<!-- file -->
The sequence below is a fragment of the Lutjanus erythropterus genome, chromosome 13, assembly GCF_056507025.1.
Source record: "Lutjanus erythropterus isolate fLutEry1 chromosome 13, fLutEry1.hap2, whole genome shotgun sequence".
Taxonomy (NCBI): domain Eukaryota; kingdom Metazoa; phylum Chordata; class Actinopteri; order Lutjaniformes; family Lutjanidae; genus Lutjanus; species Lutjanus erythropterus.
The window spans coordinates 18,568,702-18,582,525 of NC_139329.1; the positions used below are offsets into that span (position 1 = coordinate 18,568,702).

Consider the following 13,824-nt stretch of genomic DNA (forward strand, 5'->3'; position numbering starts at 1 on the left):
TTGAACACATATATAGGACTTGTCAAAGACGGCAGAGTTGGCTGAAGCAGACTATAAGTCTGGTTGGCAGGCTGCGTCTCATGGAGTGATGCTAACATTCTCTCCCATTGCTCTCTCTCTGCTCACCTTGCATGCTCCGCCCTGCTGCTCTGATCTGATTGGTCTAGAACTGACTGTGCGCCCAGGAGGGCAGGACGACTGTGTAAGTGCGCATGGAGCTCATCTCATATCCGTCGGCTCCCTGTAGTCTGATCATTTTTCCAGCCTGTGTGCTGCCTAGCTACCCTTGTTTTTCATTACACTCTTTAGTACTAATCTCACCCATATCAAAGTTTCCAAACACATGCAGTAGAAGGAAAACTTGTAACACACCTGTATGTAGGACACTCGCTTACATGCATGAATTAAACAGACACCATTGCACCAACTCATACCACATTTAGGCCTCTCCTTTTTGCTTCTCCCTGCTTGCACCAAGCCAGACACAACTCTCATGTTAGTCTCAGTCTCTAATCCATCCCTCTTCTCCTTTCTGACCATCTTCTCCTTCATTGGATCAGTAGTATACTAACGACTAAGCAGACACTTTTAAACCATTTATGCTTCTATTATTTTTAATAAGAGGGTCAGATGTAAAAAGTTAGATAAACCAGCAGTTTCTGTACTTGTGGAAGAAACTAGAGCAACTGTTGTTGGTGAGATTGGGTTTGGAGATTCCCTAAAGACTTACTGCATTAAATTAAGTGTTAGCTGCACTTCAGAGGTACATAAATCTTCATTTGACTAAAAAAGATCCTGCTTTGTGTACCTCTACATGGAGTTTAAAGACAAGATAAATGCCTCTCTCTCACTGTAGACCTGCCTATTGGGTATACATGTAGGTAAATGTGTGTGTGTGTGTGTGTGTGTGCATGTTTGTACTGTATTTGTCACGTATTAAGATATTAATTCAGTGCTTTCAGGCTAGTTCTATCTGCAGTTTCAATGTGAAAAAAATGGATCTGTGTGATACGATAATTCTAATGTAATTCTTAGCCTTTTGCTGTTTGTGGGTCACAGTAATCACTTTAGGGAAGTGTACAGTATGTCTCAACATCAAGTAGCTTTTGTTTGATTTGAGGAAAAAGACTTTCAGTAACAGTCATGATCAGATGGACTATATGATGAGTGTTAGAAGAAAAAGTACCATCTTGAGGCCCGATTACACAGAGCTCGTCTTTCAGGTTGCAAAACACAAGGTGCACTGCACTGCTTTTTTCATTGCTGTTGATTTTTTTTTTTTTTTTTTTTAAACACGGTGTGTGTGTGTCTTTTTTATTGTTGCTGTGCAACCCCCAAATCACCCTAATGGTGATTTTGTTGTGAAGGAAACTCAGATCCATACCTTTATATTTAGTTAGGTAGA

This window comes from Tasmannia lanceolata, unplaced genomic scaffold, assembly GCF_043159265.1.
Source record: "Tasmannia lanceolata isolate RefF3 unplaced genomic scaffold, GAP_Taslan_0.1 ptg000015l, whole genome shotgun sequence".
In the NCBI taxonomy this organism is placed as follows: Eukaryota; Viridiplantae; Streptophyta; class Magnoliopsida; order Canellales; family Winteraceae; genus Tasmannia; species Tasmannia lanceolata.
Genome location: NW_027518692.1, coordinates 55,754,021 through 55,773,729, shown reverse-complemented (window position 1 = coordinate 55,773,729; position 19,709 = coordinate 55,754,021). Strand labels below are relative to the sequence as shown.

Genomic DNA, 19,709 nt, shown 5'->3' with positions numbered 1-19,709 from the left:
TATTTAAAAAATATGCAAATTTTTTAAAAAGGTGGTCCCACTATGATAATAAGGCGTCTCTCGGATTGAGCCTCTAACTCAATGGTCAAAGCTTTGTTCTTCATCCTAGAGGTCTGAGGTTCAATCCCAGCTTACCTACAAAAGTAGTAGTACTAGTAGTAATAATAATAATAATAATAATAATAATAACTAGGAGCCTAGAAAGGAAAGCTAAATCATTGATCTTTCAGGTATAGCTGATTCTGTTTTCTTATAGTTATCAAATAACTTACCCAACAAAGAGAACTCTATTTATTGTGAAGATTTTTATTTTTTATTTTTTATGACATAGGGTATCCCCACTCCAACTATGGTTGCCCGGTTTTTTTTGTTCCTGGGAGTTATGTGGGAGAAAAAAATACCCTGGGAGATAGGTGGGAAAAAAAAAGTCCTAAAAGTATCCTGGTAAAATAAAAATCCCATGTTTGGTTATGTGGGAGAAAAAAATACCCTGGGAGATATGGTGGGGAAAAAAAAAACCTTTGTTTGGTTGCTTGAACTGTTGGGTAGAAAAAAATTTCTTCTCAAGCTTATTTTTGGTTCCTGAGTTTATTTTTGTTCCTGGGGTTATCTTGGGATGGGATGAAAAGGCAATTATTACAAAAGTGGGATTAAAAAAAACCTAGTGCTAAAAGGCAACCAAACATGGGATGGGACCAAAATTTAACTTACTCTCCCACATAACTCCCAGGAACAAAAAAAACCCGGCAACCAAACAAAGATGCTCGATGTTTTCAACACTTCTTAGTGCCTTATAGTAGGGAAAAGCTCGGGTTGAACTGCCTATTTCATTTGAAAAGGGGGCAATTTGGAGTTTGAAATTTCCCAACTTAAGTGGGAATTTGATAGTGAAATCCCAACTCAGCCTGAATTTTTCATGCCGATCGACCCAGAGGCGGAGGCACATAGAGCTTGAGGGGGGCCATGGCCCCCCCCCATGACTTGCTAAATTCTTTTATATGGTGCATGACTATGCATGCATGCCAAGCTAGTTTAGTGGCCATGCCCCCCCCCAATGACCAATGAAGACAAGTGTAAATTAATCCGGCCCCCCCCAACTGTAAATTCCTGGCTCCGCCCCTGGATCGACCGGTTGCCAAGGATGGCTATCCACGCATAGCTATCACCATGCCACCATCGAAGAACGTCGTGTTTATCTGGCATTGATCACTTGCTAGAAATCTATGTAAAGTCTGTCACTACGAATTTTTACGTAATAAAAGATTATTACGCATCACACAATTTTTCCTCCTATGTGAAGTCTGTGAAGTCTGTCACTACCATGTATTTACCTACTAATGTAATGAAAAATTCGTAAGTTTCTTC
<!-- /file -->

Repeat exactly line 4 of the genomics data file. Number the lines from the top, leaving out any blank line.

The window spans coordinates 18,568,702-18,582,525 of NC_139329.1; the positions used below are offsets into that span (position 1 = coordinate 18,568,702).